The next oldest public records located concerning the plaintiff's date of birth are three certificates from the Selective Service System reflecting that J. C. Griffin registered under the Selective Training and Service Act of 1940 on October 16, 1940, at Local Board No. 2, Covington County, Alabama. The certificates, Exhibits 9, 10, and 11, are dated May 5, 1966, May 19, 1969, and September 9, 1969. Exhibits 9 and 11 certify that the plaintiff's date of birth as reflected on Selective Service records is February 10, 1917. Exhibit 10, reflects a date of February 10, 1911. Considering the inconsistency, the Appeals Council found it "obvious that Exhibit 10 contains a clerical error which was subsequently rectified by Exhibit 11." (Tr. 8). This is not an unreasonable reading of the series of certificates. In the case of the plaintiff's marriage license discussed above, it appears reasonably clear that at some time an error was made in recording either a figure "6" or "7" as the month of the plaintiff's birth. Similarly, with respect to the Selective Service documents, it appears clear that in showing a date of birth of 1911 a typographical error was made in showing as a "1" what should have been "7". The plaintiff admitted having registered under the Selected Service Act in Covington County, Alabama, in 1940. He categorically denied having given anyone his age at the time he registered and testified that he did not know how the Selective Service had obtained the information reflected in its records concerning his date of birth.
The final and last material public record concerning the plaintiff's date of birth is the application for a Social Security Account Number. The plaintiff was assigned an account number on the basis of an application dated July 22, 1955 (Exhibit 6, Tr. 125), bearing the signature "J. C. Griffin." The application shows the date of birth of J. C. Griffin to be February 10, 1917. The plaintiff categorically denies signing the application or providing anyone with information regarding his date of birth reflected thereon. He testified that the application was filed while he was employed by a fruit company in Pasco County, Florida, and that he did not participate in its filing, did not sign the application, and did not authorize anyone specifically to sign it for him.
With the exception of his marriage license, all public records relating to the date of plaintiff's birth reflect that he was born in February, 1917. Every public record which specifies a day of birth within the month of February, 1917, reflects that he was born on February 10, 1917. The question is whether the public record relied upon constitutes substantial evidence to support the Secretary's decision that the plaintiff was born February 10, 1917, has not attained the age of sixty-two years, and is thus not entitled to old-age benefits.
In cases where administrative expertise is required in applying a complicated congressional policy, reviewing courts must give special deference to administrative findings. Ordinarily, however, cases involving whether a claimant has attained the required age for entitlement to old-age benefits do not require administrative expertise and reviewing courts "are called upon to examine the record closely." Blanks v. Richardson, supra, 439 F.2d at 1159. This case bears one notable distinction from Blanks v. Richardson, supra, and Merrell v. Gardner, supra. The differences in age contended to be correct by the plaintiffs and the Secretary in those cases were relatively small. In arriving at decisions it was necessary for a hearing examiner, now known as administrative law judge, to rely almost totally on documentary evidence and oral testimony. It is doubted that an opportunity to observe demeanor or physical appearance of a witness would be a great assistance in perceiving the difference of age of two years. In the pending case, however, the difference between the ages contended to be correct are great. While controlling weight is not and should not be given to the fact that the hearing examiner had an opportunity to personally observe the plaintiff, review in this case when the claimed difference in age is seventeen years cannot ignore the fact that the finder had an opportunity to observe the claimant.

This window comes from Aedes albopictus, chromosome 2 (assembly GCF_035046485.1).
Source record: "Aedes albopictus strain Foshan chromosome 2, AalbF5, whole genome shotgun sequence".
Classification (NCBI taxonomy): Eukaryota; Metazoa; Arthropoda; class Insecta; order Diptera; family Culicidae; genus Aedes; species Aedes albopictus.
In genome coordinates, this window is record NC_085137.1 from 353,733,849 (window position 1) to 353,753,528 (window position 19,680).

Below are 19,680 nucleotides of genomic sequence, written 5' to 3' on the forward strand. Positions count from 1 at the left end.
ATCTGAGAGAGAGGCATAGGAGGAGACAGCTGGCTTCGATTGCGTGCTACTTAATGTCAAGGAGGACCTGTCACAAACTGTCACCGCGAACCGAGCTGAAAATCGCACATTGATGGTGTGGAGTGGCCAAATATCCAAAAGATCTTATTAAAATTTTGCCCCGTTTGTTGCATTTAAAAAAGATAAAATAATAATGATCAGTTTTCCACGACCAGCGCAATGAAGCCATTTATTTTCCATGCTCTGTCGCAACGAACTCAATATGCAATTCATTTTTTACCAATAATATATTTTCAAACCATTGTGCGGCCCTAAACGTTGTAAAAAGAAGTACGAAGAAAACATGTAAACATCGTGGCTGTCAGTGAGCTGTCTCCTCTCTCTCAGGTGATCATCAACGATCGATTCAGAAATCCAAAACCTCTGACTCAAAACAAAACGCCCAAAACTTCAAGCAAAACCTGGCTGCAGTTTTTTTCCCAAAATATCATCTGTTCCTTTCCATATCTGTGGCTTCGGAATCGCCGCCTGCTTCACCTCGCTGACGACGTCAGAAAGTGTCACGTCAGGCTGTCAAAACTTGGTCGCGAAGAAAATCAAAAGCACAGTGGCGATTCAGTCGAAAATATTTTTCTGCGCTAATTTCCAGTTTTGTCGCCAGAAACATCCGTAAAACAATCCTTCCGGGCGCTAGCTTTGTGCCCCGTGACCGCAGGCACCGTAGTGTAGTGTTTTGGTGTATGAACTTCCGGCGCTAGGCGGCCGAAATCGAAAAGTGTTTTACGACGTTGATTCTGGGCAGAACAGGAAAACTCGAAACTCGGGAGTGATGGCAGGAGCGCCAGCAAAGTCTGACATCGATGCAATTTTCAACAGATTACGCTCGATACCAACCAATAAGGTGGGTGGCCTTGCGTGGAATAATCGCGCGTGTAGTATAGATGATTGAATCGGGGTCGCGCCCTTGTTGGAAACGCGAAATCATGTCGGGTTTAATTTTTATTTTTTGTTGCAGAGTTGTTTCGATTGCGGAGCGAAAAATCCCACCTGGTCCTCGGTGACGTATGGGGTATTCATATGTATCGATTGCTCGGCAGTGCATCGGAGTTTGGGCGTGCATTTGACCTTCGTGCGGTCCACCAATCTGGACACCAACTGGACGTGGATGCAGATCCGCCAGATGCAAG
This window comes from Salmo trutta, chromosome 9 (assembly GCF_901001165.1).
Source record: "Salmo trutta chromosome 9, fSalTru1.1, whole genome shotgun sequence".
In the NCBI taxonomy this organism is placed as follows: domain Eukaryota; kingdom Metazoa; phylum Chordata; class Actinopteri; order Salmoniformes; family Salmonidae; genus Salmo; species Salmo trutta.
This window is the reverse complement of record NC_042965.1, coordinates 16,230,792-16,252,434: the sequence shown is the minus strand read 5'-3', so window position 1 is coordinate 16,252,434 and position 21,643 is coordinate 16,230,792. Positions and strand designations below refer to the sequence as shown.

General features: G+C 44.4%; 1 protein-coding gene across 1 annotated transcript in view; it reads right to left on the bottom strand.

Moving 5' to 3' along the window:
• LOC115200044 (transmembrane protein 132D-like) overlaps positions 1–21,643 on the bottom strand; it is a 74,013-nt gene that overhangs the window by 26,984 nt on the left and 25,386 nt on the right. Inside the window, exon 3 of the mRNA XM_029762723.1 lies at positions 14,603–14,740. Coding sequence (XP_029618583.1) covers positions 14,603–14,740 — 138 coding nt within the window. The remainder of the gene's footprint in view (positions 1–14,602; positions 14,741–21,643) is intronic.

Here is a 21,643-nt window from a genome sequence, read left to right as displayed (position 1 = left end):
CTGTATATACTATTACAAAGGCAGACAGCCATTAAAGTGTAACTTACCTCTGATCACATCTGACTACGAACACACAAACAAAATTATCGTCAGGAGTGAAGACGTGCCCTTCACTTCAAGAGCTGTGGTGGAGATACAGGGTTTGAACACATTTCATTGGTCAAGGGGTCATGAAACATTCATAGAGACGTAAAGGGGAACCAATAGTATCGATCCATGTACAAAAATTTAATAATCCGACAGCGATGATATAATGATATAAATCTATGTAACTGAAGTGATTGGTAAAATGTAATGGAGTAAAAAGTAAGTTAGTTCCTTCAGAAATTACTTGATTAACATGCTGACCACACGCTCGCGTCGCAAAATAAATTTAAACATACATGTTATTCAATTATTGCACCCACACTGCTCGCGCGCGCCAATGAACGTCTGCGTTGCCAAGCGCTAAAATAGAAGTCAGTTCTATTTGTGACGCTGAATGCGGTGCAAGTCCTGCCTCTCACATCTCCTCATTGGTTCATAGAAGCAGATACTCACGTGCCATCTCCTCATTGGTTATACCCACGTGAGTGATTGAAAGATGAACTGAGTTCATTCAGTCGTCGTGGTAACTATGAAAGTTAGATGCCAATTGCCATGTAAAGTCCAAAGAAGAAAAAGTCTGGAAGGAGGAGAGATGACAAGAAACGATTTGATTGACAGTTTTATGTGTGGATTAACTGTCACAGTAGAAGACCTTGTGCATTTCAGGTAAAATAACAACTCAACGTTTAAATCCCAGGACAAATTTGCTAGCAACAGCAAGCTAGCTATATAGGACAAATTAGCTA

A paragraph from Merrell v. Gardner, supra, illustrates the type analysis appropriate in this case:
By contrast, in the pending case, the Secretary did not accept one ambiguous record as conclusive and reject all other evidence. It is true that the Secretary rejected statements made by various persons in 1969, 1971, and 1972, and rejected the plaintiff's marriage license. What the Secretary accepted, however, was a consistent group of public records consisting of two school census reports, a report of the United States Census, a report of the record of the plaintiff's draft registration, and the plaintiff's own application for a Social Security Account Number. Those public records were consistent, were recorded closer in point of time to the facts which they purported to record, and were established by persons with no interest in the subsequent outcome of an application for Social Security Old Age Benefits. When with but one exception, all available public records, consistently indicate a particular date of birth for an individual, it is concluded that "a reasonable mind might accept [such records] as adequate to support a conclusion" that the records are accurate as to the date of birth reflected thereon. Even though "reasonable and fair-minded men in the exercise of impartial judgment might reach different conclusions," the weight of the consistent public records regarding the plaintiff's date of birth constitutes substantial evidence. Boeing Company v. Shipman, supra. Accordingly, it is RECOMMENDED that the final decision of the Secretary of Health, Education and Welfare denying the plaintiff's application for old-age insurance benefits be affirmed.
This cause is now submitted upon the complaint, the defendant's answer, including a certified copy of the transcript of the administrative record, and upon the recommendation of the magistrate thereon. For the reasons stated in the recommendation of the magistrate herein, the Court is of the opinion that the final decision of the Secretary of Health, Education and Welfare made by the Appeals Council thereof on October 16, 1972 denying the plaintiff's application for old-age insurance benefits under Section 202 of the Social Security Act, 42 USC 402, is supported by substantial evidence and is due to be affirmed. Accordingly, it is the
ORDER, JUDGMENT and DECREE of the Court that said decision be and the same is hereby affirmed. It is further
ORDERED that the costs incurred in this proceeding be and they are hereby taxed against the plaintiff for which let execution issue.